Iron is an essential building block of the human body. Here are ten of the best iron-rich vegetables to help you meet your daily needs.
Our bodies require iron to function properly, and without enough, we often feel weak and fatigued. It is important to combat an iron deficiency early by eating well. There are plenty of iron-rich vegetables that can help with this. Here are ten of the best!
Why is iron so important?
Although we have low concentrations of iron in our bodies, the trace element is essential to our metabolism, growth and development. For one, iron facilitates haemoglobin production. Haemoglobin is a protein found in red blood cells that transports oxygen throughout the body. Athletes, in particular, rely on iron to maintain muscle and joint health.
Iron is also implicated in a vast array of other bodily functions, including DNA synthesis and nerve cell signalling, and as such, iron deficiency is not pleasant. Symptoms include tiredness, fatigue and paleness in the first instance, and, in more serious cases, (mucous) skin disease, brittle nails and hair growth disorder.
The NHS recommends that men consume 10mg of iron per day, and women 15mg. To ensure you have enough iron in your body, it is important to eat well. Meat is particularly rich in iron, however vegetables serve as a perfect complement or alternative to a steak.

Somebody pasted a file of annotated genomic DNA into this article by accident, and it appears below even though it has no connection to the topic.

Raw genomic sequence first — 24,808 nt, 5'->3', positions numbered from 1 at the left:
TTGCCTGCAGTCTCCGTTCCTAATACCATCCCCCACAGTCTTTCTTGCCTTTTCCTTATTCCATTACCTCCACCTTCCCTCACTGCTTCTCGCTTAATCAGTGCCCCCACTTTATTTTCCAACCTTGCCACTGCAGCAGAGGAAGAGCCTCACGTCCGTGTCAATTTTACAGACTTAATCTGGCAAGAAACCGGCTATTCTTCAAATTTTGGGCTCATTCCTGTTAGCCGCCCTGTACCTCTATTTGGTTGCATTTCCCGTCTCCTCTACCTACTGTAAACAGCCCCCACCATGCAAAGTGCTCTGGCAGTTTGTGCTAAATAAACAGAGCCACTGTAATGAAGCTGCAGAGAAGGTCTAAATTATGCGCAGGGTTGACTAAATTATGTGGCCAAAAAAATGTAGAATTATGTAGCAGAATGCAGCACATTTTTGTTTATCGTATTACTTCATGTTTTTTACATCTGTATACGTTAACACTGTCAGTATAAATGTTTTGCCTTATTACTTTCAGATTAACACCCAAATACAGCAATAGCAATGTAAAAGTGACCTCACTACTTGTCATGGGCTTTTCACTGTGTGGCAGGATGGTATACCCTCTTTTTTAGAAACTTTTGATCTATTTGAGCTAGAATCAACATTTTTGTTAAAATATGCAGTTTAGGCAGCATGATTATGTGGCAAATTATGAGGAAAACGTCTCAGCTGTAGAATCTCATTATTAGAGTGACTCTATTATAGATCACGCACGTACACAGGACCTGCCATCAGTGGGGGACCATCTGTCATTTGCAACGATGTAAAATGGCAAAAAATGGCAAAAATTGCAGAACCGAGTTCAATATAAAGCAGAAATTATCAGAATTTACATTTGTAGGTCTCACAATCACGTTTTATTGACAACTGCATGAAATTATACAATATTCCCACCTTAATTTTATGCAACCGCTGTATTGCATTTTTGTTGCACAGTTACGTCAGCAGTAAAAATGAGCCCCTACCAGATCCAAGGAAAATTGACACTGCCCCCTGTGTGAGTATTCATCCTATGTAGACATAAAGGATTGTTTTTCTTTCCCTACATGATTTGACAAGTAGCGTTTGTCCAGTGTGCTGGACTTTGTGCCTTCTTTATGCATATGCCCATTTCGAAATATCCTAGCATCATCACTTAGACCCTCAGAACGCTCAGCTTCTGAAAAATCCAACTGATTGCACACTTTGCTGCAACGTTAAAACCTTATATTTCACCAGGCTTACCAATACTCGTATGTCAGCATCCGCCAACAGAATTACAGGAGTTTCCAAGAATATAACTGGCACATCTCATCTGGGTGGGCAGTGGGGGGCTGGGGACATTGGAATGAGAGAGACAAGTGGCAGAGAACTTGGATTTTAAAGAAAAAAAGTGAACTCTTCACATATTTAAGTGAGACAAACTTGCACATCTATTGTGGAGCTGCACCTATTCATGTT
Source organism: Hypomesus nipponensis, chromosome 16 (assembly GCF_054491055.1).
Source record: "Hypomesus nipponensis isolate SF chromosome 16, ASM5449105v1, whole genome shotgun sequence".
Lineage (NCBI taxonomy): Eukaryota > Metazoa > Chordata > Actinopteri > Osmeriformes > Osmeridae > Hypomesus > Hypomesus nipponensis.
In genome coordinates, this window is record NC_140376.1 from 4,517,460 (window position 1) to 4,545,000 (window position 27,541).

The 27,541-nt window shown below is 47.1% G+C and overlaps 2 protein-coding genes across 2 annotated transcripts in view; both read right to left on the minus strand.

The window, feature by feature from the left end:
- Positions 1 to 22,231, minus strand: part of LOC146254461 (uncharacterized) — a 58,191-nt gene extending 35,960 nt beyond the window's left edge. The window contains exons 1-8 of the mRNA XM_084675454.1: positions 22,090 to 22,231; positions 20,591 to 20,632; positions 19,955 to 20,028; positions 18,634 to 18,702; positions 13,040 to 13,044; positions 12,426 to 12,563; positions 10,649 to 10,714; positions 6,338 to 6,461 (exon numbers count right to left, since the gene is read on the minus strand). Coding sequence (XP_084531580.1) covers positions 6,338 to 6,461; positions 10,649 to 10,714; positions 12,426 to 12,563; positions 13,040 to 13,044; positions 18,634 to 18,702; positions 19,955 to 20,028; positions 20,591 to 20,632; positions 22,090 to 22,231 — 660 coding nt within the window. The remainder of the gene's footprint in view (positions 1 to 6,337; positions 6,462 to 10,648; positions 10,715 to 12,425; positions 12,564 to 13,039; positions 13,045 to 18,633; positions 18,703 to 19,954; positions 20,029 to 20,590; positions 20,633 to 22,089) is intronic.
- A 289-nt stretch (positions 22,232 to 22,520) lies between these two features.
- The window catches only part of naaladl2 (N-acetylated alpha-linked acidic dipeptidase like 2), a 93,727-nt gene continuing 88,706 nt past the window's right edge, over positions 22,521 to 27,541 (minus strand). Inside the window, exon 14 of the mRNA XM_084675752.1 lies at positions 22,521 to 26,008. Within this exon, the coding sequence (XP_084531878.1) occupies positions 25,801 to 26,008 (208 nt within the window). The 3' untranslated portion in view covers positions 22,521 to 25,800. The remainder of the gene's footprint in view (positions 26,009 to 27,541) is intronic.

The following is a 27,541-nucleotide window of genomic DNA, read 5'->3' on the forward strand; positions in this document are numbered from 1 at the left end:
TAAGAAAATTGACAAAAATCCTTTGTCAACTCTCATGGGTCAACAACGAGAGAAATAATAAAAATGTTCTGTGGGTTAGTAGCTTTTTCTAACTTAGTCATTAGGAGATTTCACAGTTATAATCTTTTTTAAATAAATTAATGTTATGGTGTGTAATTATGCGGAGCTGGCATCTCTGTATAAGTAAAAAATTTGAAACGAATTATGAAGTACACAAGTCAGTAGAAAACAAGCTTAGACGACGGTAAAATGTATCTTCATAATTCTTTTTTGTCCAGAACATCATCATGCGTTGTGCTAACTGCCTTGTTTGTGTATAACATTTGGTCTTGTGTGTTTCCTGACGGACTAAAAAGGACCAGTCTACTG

Note: Our bodies do not respond well to an iron overload, which can induce diarrhoea and vomiting. But have no fear, it is almost impossible to eat too much iron! Instead, incorrectly dosed iron supplements, or illness, are most likely to cause an iron overload.
Which vegetables contain a lot of iron?
For humans, meat-based iron is easier to process than vegetable iron. This is because our bodies must convert vegetable iron into an absorbable form, before the iron can be used. This process is not as complicated as it sounds, but does rely on vitamin C. As such, it is important to combine iron-rich vegetables with food containing vitamin C.
Foods high in phytate (e.g. beans, seeds and nuts), tannin (e.g. strawberries, blueberries and apricots), phosphorous (e.g. whole grains, pumpkin or sunflower seeds) and oxalic acid (e.g. beetroot, rhubarb, beet greens) inhibit iron absorption. As such, to boost your iron intake, it is best not to combine iron-rich vegetables with these food groups.
1. Kidney bean
With a full 8.2mg of iron per 100g, kidney beans (Phaseolus vulgaris) top our list! In fact, kidney beans have almost four times as much iron as a pork cutlet of the same weight. Admittedly, kidney beans are also high in phytate, which inhibits iron absorption, but this is more than made up for by the bean’s protein and complex carbohydrate content.
Tip: Several other bean varieties, including white beans, are also excellent sources of iron.
Lentils (Lens culinaris) are not only flavourful, but healthy. Importantly for us, they contain approximately 8mg of iron per 100g when dried. Again, like kidney beans, lentils’ have a high phytate content, which inhibits iron absorption to some extent. However, these iron-rich vegetables are also an excellent source of protein, potassium, calcium and zinc.